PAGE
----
In the present study, residue mulching significantly affected seasonal total CO2 emissions, in which the treatments of 3000 RRM, 4000 RRM, and 6000 RRM showed more total seasonal CO2 emissions than untreated control, by 73%, 136%, and 186%, respectively (Table 2). Soil CO2 fluxes are caused by complex interactions between climate and several biological, chemical, and physical properties of the soil [32]. Applying crop residues to cropland affects soil organic C pool, soil nutrients, and microbial environments and activities, thus influencing CO2 emissions [33]. Significant positive effects of residue mulching on soil CO2 emissions from NT paddy fields (Figure 2 and Table 3) indicate increased microbial activities resulting from high amounts of easily dissolved organic C from the decomposition of oilseed rape residues [34]. This expectation was confirmed in a previous, related study [35]. This previous study showed that CO2 emissions from soil amended with rice straw were significantly related to dissolved organic C () and microbial biomass C (). In a field study conducted on a paddy sandy clay loam soil in eastern India, Bhattacharyya et al. [15] showed that soil treated with rice straw and green manure could produce more CO2 emissions than untreated soil. Bhattacharyya et al. [15] also found total organic C and microbial biomass C to be closely correlated with soil CO2 emissions. Similar results have been observed by other researchers [14, 20, 34]. The average depth of the water layer in the present study was approximately 4-5 cm during the rice-growing season. In this way, the top of the mulched oilseed rape residue was exposed to the atmosphere, leading to the oxidation of a substantial amount of CO2 produced by oilseed rape residue.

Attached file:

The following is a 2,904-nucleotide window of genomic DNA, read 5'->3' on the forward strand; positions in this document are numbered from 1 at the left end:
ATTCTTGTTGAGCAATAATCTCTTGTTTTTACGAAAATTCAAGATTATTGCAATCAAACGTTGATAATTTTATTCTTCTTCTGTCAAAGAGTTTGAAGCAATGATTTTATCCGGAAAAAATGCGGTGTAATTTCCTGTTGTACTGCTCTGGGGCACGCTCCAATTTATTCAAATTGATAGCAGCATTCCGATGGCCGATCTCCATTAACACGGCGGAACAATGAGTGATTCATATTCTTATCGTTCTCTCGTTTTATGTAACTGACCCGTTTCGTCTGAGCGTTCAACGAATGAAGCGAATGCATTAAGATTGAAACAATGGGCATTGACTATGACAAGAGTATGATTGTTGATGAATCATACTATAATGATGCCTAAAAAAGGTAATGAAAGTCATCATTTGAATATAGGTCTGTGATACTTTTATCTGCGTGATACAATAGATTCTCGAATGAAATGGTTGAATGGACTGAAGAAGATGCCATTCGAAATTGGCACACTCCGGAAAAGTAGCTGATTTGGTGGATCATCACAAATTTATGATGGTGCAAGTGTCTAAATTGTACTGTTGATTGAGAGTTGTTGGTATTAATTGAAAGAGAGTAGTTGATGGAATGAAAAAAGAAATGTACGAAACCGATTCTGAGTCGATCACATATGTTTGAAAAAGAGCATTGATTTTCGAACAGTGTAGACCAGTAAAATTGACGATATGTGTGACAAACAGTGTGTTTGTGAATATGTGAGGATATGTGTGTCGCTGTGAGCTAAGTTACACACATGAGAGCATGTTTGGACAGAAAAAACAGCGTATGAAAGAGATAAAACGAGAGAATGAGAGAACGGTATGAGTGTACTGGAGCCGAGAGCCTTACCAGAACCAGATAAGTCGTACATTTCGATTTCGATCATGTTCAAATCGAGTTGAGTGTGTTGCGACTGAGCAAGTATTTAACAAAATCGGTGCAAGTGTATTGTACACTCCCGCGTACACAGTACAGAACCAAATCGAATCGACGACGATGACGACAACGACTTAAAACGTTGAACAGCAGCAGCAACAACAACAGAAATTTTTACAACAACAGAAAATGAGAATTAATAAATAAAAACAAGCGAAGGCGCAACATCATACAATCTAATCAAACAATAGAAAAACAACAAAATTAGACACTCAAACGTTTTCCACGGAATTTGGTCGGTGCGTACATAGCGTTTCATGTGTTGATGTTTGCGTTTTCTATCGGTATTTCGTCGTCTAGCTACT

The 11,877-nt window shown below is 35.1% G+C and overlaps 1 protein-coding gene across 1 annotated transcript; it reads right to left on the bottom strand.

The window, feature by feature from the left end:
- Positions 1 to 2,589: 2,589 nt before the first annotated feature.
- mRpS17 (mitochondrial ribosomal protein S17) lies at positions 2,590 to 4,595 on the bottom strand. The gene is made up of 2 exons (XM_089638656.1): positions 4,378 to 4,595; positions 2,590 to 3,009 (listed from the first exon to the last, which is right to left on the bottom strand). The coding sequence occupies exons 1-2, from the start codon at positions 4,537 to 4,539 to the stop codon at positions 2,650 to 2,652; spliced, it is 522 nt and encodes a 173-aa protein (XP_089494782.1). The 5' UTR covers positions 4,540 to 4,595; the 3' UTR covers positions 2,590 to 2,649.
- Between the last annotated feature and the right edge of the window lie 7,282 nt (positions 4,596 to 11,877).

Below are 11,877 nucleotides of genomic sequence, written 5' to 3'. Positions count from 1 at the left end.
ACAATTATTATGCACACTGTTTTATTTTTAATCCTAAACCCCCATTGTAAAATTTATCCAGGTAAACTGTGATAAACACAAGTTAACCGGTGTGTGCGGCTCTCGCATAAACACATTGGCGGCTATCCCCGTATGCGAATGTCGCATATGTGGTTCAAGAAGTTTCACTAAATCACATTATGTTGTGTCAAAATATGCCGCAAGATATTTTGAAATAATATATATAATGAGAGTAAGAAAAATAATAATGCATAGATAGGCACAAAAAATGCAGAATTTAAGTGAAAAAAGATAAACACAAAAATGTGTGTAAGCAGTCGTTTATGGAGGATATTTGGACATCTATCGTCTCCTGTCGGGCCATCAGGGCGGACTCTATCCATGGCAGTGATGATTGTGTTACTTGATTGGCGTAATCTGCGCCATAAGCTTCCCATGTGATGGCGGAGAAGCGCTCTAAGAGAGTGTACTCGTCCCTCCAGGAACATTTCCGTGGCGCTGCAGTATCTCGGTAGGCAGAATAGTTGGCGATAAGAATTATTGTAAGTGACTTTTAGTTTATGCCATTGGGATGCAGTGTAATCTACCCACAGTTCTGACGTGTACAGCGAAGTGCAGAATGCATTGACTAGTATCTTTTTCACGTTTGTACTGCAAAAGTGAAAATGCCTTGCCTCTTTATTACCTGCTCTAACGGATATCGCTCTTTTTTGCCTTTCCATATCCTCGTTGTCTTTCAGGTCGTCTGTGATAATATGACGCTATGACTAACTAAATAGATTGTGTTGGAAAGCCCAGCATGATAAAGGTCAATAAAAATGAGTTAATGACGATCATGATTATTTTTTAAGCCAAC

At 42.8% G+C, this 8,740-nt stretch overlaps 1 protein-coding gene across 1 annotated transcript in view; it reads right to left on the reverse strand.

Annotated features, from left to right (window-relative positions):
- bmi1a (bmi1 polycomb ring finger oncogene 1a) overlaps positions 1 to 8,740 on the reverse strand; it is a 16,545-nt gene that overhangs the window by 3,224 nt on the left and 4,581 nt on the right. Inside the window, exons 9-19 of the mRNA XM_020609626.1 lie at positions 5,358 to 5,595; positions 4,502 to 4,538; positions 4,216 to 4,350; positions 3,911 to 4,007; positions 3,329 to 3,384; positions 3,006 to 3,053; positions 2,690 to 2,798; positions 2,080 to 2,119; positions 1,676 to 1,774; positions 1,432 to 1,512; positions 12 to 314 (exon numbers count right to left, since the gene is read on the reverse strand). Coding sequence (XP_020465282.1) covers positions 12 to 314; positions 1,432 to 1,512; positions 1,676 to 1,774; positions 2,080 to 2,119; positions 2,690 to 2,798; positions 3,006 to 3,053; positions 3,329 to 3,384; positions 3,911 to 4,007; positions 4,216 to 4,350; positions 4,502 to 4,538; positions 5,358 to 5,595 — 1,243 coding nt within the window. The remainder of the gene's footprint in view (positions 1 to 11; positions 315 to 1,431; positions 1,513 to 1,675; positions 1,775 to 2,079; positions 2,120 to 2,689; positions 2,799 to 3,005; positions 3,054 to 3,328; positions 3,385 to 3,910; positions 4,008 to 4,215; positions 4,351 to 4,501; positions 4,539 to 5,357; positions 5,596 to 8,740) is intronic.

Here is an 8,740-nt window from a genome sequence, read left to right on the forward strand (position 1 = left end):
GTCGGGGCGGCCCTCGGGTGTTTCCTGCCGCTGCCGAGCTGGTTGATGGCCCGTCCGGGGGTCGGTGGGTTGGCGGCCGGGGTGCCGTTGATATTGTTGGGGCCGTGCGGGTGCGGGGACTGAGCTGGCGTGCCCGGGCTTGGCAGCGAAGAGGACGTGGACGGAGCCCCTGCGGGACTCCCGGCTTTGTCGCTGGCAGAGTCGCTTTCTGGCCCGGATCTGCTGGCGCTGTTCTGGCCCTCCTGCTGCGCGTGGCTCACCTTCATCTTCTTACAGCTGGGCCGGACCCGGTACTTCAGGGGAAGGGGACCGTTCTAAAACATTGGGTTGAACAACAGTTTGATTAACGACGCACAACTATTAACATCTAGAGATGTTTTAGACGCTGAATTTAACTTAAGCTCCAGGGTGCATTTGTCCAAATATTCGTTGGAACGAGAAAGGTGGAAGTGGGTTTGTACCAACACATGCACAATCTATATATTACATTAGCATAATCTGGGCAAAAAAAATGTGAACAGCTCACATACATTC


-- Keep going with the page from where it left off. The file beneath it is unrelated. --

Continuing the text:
Table 2: Seasonal total emissions of CO2 (g m−2), CH4 (g m−2), and N2O (mg m−2) from NT paddy fields under different residue mulching treatments.